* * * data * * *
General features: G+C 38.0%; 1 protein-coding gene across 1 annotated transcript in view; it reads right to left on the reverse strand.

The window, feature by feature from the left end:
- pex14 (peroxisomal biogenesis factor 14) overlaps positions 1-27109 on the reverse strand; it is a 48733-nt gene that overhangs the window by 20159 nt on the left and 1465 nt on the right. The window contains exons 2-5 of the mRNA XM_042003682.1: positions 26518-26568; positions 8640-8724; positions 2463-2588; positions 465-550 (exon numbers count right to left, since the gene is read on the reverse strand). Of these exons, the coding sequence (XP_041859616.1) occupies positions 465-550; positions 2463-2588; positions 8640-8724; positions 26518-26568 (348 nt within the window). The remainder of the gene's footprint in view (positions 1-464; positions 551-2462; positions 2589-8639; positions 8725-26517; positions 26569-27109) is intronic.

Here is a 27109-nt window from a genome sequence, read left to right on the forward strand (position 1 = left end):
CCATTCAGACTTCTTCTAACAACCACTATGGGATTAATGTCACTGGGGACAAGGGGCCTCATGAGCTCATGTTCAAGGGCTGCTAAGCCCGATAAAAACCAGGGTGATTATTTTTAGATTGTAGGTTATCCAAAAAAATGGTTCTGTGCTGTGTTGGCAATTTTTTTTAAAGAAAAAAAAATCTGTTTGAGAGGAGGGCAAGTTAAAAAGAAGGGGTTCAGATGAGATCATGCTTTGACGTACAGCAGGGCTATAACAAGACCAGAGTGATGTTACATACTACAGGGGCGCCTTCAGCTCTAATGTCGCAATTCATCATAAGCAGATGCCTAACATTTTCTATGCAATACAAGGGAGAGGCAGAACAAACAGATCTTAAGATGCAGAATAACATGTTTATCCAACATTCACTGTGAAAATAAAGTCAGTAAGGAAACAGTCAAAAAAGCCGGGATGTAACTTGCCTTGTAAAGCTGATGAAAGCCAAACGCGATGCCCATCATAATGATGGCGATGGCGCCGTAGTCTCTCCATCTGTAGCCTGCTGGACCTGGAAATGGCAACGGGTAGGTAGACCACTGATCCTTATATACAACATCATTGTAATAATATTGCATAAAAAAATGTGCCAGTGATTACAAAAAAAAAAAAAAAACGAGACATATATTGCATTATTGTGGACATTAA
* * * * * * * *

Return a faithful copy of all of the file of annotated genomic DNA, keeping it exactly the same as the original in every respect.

General features: G+C 38.0%; 1 protein-coding gene across 1 annotated transcript in view; it reads right to left on the reverse strand.

The window, feature by feature from the left end:
- pex14 (peroxisomal biogenesis factor 14) overlaps positions 1-27109 on the reverse strand; it is a 48733-nt gene that overhangs the window by 20159 nt on the left and 1465 nt on the right. The window contains exons 2-5 of the mRNA XM_042003682.1: positions 26518-26568; positions 8640-8724; positions 2463-2588; positions 465-550 (exon numbers count right to left, since the gene is read on the reverse strand). Of these exons, the coding sequence (XP_041859616.1) occupies positions 465-550; positions 2463-2588; positions 8640-8724; positions 26518-26568 (348 nt within the window). The remainder of the gene's footprint in view (positions 1-464; positions 551-2462; positions 2589-8639; positions 8725-26517; positions 26569-27109) is intronic.

Here is a 27109-nt window from a genome sequence, read left to right on the forward strand (position 1 = left end):
CCATTCAGACTTCTTCTAACAACCACTATGGGATTAATGTCACTGGGGACAAGGGGCCTCATGAGCTCATGTTCAAGGGCTGCTAAGCCCGATAAAAACCAGGGTGATTATTTTTAGATTGTAGGTTATCCAAAAAAATGGTTCTGTGCTGTGTTGGCAATTTTTTTTAAAGAAAAAAAAATCTGTTTGAGAGGAGGGCAAGTTAAAAAGAAGGGGTTCAGATGAGATCATGCTTTGACGTACAGCAGGGCTATAACAAGACCAGAGTGATGTTACATACTACAGGGGCGCCTTCAGCTCTAATGTCGCAATTCATCATAAGCAGATGCCTAACATTTTCTATGCAATACAAGGGAGAGGCAGAACAAACAGATCTTAAGATGCAGAATAACATGTTTATCCAACATTCACTGTGAAAATAAAGTCAGTAAGGAAACAGTCAAAAAAGCCGGGATGTAACTTGCCTTGTAAAGCTGATGAAAGCCAAACGCGATGCCCATCATAATGATGGCGATGGCGCCGTAGTCTCTCCATCTGTAGCCTGCTGGACCTGGAAATGGCAACGGGTAGGTAGACCACTGATCCTTATATACAACATCATTGTAATAATATTGCATAAAAAAATGTGCCAGTGATTACAAAAAAAAAAAAAAAACGAGACATATATTGCATTATTGTGGACATTAA